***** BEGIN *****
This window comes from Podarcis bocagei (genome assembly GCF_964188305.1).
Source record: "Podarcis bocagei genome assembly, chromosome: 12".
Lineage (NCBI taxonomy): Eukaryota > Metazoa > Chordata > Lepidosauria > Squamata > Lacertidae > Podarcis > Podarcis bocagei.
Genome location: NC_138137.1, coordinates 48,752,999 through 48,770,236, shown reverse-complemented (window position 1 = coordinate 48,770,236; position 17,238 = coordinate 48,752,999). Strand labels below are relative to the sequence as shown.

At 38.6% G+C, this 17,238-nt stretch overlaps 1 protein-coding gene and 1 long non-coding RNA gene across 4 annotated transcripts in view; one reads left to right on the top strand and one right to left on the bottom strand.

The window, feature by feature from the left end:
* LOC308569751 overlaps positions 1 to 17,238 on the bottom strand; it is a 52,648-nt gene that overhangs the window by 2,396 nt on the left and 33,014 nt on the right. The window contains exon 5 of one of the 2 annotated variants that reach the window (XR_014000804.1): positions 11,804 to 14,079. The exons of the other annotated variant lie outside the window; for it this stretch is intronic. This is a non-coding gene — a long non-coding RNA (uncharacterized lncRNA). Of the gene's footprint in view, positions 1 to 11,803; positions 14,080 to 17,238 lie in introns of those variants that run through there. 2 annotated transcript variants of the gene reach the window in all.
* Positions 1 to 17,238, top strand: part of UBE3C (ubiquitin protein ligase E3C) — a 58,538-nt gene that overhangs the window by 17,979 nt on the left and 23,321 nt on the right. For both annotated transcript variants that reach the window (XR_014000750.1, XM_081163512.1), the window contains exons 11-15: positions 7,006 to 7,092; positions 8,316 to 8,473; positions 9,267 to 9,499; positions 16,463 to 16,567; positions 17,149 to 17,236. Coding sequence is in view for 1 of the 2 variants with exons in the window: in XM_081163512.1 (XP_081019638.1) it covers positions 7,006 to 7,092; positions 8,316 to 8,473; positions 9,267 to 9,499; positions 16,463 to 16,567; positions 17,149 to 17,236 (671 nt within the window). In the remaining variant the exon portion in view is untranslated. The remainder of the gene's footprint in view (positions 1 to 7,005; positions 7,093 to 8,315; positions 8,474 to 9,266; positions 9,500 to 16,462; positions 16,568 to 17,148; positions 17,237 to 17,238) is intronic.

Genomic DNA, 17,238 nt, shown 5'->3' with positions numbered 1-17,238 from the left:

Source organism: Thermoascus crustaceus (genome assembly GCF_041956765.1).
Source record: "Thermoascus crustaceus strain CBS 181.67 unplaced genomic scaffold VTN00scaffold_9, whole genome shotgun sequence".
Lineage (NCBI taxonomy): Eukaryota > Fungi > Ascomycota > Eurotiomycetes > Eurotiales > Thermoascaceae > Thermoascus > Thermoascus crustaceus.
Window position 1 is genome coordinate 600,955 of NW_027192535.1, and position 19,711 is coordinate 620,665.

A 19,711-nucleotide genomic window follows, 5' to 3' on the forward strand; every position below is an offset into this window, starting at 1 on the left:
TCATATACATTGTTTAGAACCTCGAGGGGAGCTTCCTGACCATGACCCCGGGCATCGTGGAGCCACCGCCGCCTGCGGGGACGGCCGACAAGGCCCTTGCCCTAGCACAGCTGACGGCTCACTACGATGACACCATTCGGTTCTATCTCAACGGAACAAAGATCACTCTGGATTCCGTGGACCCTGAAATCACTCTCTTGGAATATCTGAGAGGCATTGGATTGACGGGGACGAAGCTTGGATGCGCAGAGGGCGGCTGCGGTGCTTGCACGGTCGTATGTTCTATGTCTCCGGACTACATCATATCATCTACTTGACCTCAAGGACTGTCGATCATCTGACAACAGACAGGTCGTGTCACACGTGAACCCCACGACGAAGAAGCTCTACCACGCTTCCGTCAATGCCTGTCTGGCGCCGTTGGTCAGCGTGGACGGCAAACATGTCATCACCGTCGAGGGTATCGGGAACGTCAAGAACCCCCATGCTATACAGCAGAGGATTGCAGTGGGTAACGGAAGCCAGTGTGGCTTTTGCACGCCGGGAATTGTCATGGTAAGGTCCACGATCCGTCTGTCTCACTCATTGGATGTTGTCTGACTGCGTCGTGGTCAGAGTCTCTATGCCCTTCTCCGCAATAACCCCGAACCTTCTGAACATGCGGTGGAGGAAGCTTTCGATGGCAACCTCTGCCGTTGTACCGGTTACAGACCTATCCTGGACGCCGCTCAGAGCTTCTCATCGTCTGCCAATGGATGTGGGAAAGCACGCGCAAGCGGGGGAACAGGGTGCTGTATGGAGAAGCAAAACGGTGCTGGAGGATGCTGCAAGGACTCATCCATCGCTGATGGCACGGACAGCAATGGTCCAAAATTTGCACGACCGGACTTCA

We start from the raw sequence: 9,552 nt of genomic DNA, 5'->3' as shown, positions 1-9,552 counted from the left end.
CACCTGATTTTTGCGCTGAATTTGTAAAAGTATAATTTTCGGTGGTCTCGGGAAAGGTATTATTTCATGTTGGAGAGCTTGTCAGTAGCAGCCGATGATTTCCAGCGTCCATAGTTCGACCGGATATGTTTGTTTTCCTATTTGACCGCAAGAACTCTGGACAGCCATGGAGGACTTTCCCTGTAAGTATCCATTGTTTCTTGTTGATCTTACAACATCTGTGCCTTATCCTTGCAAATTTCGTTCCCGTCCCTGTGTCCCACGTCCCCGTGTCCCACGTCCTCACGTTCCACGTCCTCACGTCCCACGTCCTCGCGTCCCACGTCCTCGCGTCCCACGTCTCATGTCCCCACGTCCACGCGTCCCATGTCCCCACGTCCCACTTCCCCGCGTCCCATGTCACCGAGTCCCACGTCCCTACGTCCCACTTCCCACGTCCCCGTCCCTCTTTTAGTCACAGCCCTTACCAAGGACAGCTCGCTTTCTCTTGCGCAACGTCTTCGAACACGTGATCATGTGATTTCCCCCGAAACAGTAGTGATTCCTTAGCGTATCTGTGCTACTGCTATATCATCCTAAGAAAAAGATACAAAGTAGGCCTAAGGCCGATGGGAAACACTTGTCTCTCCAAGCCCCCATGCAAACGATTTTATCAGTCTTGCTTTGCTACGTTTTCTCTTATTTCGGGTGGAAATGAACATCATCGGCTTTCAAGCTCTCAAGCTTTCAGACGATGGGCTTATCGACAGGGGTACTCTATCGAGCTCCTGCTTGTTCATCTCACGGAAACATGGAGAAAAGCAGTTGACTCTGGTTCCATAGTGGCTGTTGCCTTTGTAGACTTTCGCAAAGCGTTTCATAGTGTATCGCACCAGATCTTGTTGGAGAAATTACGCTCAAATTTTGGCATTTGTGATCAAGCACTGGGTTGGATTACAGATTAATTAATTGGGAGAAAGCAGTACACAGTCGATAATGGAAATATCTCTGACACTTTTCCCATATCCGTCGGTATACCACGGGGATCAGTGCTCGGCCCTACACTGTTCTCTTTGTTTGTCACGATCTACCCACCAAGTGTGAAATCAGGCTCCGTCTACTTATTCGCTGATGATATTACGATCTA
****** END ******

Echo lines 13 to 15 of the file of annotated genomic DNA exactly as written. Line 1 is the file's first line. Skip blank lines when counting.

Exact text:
Window position 1 is genome coordinate 600,955 of NW_027192535.1, and position 19,711 is coordinate 620,665.

A 19,711-nucleotide genomic window follows, 5' to 3' on the forward strand; every position below is an offset into this window, starting at 1 on the left:
TCATATACATTGTTTAGAACCTCGAGGGGAGCTTCCTGACCATGACCCCGGGCATCGTGGAGCCACCGCCGCCTGCGGGGACGGCCGACAAGGCCCTTGCCCTAGCACAGCTGACGGCTCACTACGATGACACCATTCGGTTCTATCTCAACGGAACAAAGATCACTCTGGATTCCGTGGACCCTGAAATCACTCTCTTGGAATATCTGAGAGGCATTGGATTGACGGGGACGAAGCTTGGATGCGCAGAGGGCGGCTGCGGTGCTTGCACGGTCGTATGTTCTATGTCTCCGGACTACATCATATCATCTACTTGACCTCAAGGACTGTCGATCATCTGACAACAGACAGGTCGTGTCACACGTGAACCCCACGACGAAGAAGCTCTACCACGCTTCCGTCAATGCCTGTCTGGCGCCGTTGGTCAGCGTGGACGGCAAACATGTCATCACCGTCGAGGGTATCGGGAACGTCAAGAACCCCCATGCTATACAGCAGAGGATTGCAGTGGGTAACGGAAGCCAGTGTGGCTTTTGCACGCCGGGAATTGTCATGGTAAGGTCCACGATCCGTCTGTCTCACTCATTGGATGTTGTCTGACTGCGTCGTGGTCAGAGTCTCTATGCCCTTCTCCGCAATAACCCCGAACCTTCTGAACATGCGGTGGAGGAAGCTTTCGATGGCAACCTCTGCCGTTGTACCGGTTACAGACCTATCCTGGACGCCGCTCAGAGCTTCTCATCGTCTGCCAATGGATGTGGGAAAGCACGCGCAAGCGGGGGAACAGGGTGCTGTATGGAGAAGCAAAACGGTGCTGGAGGATGCTGCAAGGACTCATCCATCGCTGATGGCACGGACAGCAATGGTCCAAAATTTGCACGACCGGACTTCA